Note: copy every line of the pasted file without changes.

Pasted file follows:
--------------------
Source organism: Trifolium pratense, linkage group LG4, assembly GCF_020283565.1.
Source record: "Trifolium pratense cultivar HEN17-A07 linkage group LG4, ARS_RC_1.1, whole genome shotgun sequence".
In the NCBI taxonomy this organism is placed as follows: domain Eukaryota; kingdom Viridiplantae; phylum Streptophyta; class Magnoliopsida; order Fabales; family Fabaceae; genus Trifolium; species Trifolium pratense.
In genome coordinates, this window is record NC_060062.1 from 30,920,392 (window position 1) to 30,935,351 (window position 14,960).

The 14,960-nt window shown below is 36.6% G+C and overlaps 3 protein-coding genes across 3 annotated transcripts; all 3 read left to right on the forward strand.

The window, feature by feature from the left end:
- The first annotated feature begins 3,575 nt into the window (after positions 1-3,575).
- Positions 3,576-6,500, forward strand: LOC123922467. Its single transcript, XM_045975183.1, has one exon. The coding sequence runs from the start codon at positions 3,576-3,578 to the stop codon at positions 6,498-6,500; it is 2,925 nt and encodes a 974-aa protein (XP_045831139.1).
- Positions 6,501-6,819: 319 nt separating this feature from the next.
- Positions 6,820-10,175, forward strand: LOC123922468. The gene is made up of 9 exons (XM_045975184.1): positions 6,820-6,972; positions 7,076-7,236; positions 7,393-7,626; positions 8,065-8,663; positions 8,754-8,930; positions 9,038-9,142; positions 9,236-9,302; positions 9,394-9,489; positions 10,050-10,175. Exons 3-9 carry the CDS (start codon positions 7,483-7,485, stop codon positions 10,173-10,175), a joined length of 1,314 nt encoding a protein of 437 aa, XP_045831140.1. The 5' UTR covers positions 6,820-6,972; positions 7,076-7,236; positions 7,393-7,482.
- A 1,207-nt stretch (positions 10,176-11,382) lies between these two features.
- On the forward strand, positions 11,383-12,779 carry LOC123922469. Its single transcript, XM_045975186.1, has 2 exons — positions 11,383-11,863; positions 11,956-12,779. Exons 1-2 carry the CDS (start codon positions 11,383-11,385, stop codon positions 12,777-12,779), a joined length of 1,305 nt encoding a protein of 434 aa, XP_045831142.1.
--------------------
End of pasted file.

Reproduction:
Source organism: Trifolium pratense, linkage group LG4, assembly GCF_020283565.1.
Source record: "Trifolium pratense cultivar HEN17-A07 linkage group LG4, ARS_RC_1.1, whole genome shotgun sequence".
In the NCBI taxonomy this organism is placed as follows: domain Eukaryota; kingdom Viridiplantae; phylum Streptophyta; class Magnoliopsida; order Fabales; family Fabaceae; genus Trifolium; species Trifolium pratense.
In genome coordinates, this window is record NC_060062.1 from 30,920,392 (window position 1) to 30,935,351 (window position 14,960).

The 14,960-nt window shown below is 36.6% G+C and overlaps 3 protein-coding genes across 3 annotated transcripts; all 3 read left to right on the forward strand.

The window, feature by feature from the left end:
- The first annotated feature begins 3,575 nt into the window (after positions 1-3,575).
- Positions 3,576-6,500, forward strand: LOC123922467. Its single transcript, XM_045975183.1, has one exon. The coding sequence runs from the start codon at positions 3,576-3,578 to the stop codon at positions 6,498-6,500; it is 2,925 nt and encodes a 974-aa protein (XP_045831139.1).
- Positions 6,501-6,819: 319 nt separating this feature from the next.
- Positions 6,820-10,175, forward strand: LOC123922468. The gene is made up of 9 exons (XM_045975184.1): positions 6,820-6,972; positions 7,076-7,236; positions 7,393-7,626; positions 8,065-8,663; positions 8,754-8,930; positions 9,038-9,142; positions 9,236-9,302; positions 9,394-9,489; positions 10,050-10,175. Exons 3-9 carry the CDS (start codon positions 7,483-7,485, stop codon positions 10,173-10,175), a joined length of 1,314 nt encoding a protein of 437 aa, XP_045831140.1. The 5' UTR covers positions 6,820-6,972; positions 7,076-7,236; positions 7,393-7,482.
- A 1,207-nt stretch (positions 10,176-11,382) lies between these two features.
- On the forward strand, positions 11,383-12,779 carry LOC123922469. Its single transcript, XM_045975186.1, has 2 exons — positions 11,383-11,863; positions 11,956-12,779. Exons 1-2 carry the CDS (start codon positions 11,383-11,385, stop codon positions 12,777-12,779), a joined length of 1,305 nt encoding a protein of 434 aa, XP_045831142.1.